Bid for Fence Stalls Permit Vote; Failing Septic Systems an Issue in 2 Wetlands Cases

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Environmental consultant Charles Voorhis, left, and members of the Harbor Committee of Sag Harbor John Parker, Chair Mary Ann Eddy and Will Sharp. Peter Boody photo

The Harbor Committee was expecting to grant Andrew Tilbury’s application for a wetlands permit on Thursday to demolish a house and build a new one with pool and deck at 43 Hempstead Street, property that lies just south of the village’s Havens Beach property.

But Katie Osiecki of East End Land Planning asked the board to hold off and reopen its hearing on the case, which it agreed to do, because Mr. Tilbury wants to change the location of the proposed pool fence to the property line.

The board resisted despite the environmental benefits of the overall plan. After a discussion, it held the hearing open until its December meeting, to give the applicant time to consider an alternative.

Failing cesspools was a theme in two other cases at the committee’s meeting last week. The panel balked at the application of Farrin Cary to build a pool at 132 Glover Street, formerly the property of Brian Halweil, because an old cesspool in the backyard is sitting in groundwater and the applicant’s representative said the owner was unwilling to upgrade it.

The panel pondered whether or not to require the wetlands buffer to be expanded from 25 to 50 feet in the case of Stephen Wolf, who received a wetlands permit in 2016 to build an addition on his property at 100 Redwood Road but never started it and now has a failing septic system.

Also last week, the board appeared ready to approve Jacob J. Kobel’s re-vegetation plan for waterfront property at 15 Long Point Road, where cedars and other trees were illegally removed from a protected wetlands area.

In the case of Andrew Tilbury, Ms. Osiecki told the board that people walking dogs or otherwise rambling at the Havens Beach park property may not realize they’ve entered the backyard of 43 Hempstead Street when they cut over to it from a village right of way that runs along the east side of the Tilbury property. Mr. Tilbury therefore wants the pool fence to be erected along the property line, which would put it within the required wetlands buffer.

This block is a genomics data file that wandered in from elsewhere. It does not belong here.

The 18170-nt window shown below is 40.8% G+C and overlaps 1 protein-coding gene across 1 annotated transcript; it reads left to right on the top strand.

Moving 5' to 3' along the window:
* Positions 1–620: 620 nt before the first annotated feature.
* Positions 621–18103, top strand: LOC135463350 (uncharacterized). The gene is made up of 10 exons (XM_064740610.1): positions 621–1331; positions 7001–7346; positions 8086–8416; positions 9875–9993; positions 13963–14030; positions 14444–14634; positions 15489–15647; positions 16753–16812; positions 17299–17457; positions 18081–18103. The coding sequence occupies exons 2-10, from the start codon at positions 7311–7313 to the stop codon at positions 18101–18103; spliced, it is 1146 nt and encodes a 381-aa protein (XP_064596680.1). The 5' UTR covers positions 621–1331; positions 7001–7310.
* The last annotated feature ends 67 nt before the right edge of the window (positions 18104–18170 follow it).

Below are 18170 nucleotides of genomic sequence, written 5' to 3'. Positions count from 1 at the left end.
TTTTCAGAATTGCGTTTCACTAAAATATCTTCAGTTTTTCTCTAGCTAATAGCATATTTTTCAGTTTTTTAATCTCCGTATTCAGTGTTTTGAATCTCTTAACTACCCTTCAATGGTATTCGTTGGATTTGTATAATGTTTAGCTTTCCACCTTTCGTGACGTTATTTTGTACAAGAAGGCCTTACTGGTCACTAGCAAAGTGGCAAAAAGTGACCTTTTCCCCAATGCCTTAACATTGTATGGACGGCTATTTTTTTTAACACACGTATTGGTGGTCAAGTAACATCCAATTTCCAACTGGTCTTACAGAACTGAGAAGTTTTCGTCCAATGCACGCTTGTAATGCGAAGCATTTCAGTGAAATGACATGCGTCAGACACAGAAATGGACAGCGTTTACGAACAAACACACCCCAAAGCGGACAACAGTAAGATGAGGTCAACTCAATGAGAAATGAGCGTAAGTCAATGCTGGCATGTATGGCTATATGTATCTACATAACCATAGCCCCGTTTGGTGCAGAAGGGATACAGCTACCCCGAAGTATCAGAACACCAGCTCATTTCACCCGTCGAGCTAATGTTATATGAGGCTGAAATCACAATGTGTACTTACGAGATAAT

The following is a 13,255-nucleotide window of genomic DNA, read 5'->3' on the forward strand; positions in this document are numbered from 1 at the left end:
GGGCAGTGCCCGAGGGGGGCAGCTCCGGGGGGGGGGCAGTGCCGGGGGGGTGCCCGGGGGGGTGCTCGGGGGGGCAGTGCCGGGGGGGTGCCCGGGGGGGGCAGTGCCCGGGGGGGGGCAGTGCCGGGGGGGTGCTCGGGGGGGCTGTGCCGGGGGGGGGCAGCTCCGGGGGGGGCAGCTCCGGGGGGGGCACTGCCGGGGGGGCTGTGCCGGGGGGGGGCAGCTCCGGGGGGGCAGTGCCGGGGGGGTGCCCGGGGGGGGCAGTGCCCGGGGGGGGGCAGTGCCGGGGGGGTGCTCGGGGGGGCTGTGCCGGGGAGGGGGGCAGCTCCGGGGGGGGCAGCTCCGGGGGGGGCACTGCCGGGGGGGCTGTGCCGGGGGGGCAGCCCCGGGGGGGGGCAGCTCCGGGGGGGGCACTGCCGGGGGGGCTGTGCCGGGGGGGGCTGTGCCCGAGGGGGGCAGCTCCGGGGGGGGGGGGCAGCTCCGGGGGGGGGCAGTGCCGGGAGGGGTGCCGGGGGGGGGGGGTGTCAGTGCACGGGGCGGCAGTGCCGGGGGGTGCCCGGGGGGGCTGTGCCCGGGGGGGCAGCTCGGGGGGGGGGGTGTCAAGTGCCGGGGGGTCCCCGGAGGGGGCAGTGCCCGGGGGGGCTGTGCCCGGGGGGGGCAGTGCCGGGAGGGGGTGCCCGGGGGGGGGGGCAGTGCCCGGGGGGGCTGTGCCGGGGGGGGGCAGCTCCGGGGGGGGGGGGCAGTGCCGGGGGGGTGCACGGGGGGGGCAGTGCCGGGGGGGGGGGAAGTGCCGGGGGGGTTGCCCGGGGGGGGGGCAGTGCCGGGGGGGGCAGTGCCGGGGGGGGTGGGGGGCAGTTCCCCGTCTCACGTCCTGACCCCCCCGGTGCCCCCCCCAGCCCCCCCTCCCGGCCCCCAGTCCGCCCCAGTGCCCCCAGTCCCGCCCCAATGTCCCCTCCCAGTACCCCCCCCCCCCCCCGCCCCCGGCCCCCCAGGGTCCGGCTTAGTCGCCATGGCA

To sweeten the deal, he is proposing to expand the size of the proposed wetlands buffer by 500 square feet, add more native plantings and use no fill to construct the pool.

The proposal calls for installing an active nitrogen-reducing septic system and improved drainage system and creating a 50-foot wetlands buffer on a lot that is currently 100-percent lawn.

The fence is a safety as well as privacy issue, Ms. Osiecki said, adding that out of six properties in the neighborhood, five of them have fences and two have “no trespassing” signs. Attorney Andrew Strong told the board that Mr. Tilbury’s insurance carrier had refused to cover the property without a fence on the perimeter. He noted that the village itself has a fence “that goes right through the wetlands,” which are manmade, having been created after a culvert was laid to bring runoff to a drainage ditch, which begins just north 43 Hempstead Street.

Board chairman Mary Ann Eddy said she had spent many years in the insurance industry and found it surprising that an insurance carrier wouldn’t cover the property.

“The fact that other people have fences isn’t really relevant,” she added, noting that the board requires a wetlands buffer for new construction even if neighbors have older houses that predate the wetlands code and “mow right down to the beach.”

Committee member John Parker urged Ms. Osiecki to consider planting a hedge along the property line instead of a fence, which he said would keep people out but not inhibit the movement of wildlife through the wetlands habitat.

“In the eight years I’ve been here,” added the board’s attorney, Denise Schoen, “the board has not permitted a fence on property where there is a buffer.” The panel’s planning consultant, Charles Voorhis, also threw cold water on the fence request. “Environmentally, I’d rather not want to see a fence” in the buffer, he said.

Board members agreed to personally inspect the property for a second time but asked Ms. Osiecki and Mr. Strong to urge Mr. Tilbury to “push back on the insurance thing” with his carrier and to consider a hedge instead of a fence.

“I’m sorry,” Ms. Eddy said to Ms. Osiecki. “I really am sorry.”

“It’s such a great project,” Mr. Parker said.

“I’m not terribly optimistic,” said Mr. Strong of Mr. Tilbury’s reaction.

In the continued public hearing on the Cary application —formerly Halweil, the name under which the application is filed — for a pool at 132 Glover Street, the applicant’s representative, Shannen McCaffrey of Due East Planning told the board, “Our client doesn’t want to upgrade” the septic system “right now” for financial reasons but was willing to put in a vegetative buffer and replace the cesspool that serves a guest cottage whenever it fails. “When it goes it goes,” she promised.

“That could be 50 years,” said Ms. Eddy.

“It’s right in the wetlands. It’s sitting in groundwater,” said Ms. Schoen.

Board members noted that, if the system failed — which some said it has done already — it would have to be replaced with an “innovative-alternative” nitrogen-reducing septic system under the terms of regulations the Village Board may soon adopt. Board members also noted the cesspool was too close to a water well, a situation Mr. Voorhis called “unhealthy conditions.”